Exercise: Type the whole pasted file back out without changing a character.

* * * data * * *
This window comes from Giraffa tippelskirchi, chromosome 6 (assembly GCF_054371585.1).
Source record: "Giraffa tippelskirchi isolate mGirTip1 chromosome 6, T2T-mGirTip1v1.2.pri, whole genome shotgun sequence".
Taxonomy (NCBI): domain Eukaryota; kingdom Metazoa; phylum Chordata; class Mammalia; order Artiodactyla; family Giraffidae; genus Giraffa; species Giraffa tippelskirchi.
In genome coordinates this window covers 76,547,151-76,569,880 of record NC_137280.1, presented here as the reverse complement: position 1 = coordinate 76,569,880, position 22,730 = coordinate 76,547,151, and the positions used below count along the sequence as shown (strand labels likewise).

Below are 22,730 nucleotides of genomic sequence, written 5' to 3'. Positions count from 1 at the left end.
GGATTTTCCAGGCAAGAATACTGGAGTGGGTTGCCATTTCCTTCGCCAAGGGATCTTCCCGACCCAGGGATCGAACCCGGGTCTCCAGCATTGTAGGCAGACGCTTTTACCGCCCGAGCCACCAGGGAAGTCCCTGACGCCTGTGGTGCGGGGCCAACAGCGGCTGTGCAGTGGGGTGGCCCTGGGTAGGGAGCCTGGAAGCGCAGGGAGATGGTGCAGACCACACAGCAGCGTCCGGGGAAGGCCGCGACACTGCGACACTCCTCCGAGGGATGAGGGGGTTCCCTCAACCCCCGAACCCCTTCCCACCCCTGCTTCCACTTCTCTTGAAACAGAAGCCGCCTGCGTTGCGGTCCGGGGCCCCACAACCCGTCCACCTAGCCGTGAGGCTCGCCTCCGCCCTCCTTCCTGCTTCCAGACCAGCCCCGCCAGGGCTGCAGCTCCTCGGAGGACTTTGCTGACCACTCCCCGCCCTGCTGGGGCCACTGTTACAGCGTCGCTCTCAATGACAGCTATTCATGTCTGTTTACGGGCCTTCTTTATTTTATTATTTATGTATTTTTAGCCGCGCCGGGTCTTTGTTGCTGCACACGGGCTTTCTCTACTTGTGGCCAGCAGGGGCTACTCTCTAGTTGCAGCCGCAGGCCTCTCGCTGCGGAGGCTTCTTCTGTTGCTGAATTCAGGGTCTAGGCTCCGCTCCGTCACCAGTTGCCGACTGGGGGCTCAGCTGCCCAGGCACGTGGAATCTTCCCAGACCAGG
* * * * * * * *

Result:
This window comes from Giraffa tippelskirchi, chromosome 6 (assembly GCF_054371585.1).
Source record: "Giraffa tippelskirchi isolate mGirTip1 chromosome 6, T2T-mGirTip1v1.2.pri, whole genome shotgun sequence".
Taxonomy (NCBI): domain Eukaryota; kingdom Metazoa; phylum Chordata; class Mammalia; order Artiodactyla; family Giraffidae; genus Giraffa; species Giraffa tippelskirchi.
In genome coordinates this window covers 76,547,151-76,569,880 of record NC_137280.1, presented here as the reverse complement: position 1 = coordinate 76,569,880, position 22,730 = coordinate 76,547,151, and the positions used below count along the sequence as shown (strand labels likewise).

Below are 22,730 nucleotides of genomic sequence, written 5' to 3'. Positions count from 1 at the left end.
GGATTTTCCAGGCAAGAATACTGGAGTGGGTTGCCATTTCCTTCGCCAAGGGATCTTCCCGACCCAGGGATCGAACCCGGGTCTCCAGCATTGTAGGCAGACGCTTTTACCGCCCGAGCCACCAGGGAAGTCCCTGACGCCTGTGGTGCGGGGCCAACAGCGGCTGTGCAGTGGGGTGGCCCTGGGTAGGGAGCCTGGAAGCGCAGGGAGATGGTGCAGACCACACAGCAGCGTCCGGGGAAGGCCGCGACACTGCGACACTCCTCCGAGGGATGAGGGGGTTCCCTCAACCCCCGAACCCCTTCCCACCCCTGCTTCCACTTCTCTTGAAACAGAAGCCGCCTGCGTTGCGGTCCGGGGCCCCACAACCCGTCCACCTAGCCGTGAGGCTCGCCTCCGCCCTCCTTCCTGCTTCCAGACCAGCCCCGCCAGGGCTGCAGCTCCTCGGAGGACTTTGCTGACCACTCCCCGCCCTGCTGGGGCCACTGTTACAGCGTCGCTCTCAATGACAGCTATTCATGTCTGTTTACGGGCCTTCTTTATTTTATTATTTATGTATTTTTAGCCGCGCCGGGTCTTTGTTGCTGCACACGGGCTTTCTCTACTTGTGGCCAGCAGGGGCTACTCTCTAGTTGCAGCCGCAGGCCTCTCGCTGCGGAGGCTTCTTCTGTTGCTGAATTCAGGGTCTAGGCTCCGCTCCGTCACCAGTTGCCGACTGGGGGCTCAGCTGCCCAGGCACGTGGAATCTTCCCAGACCAGG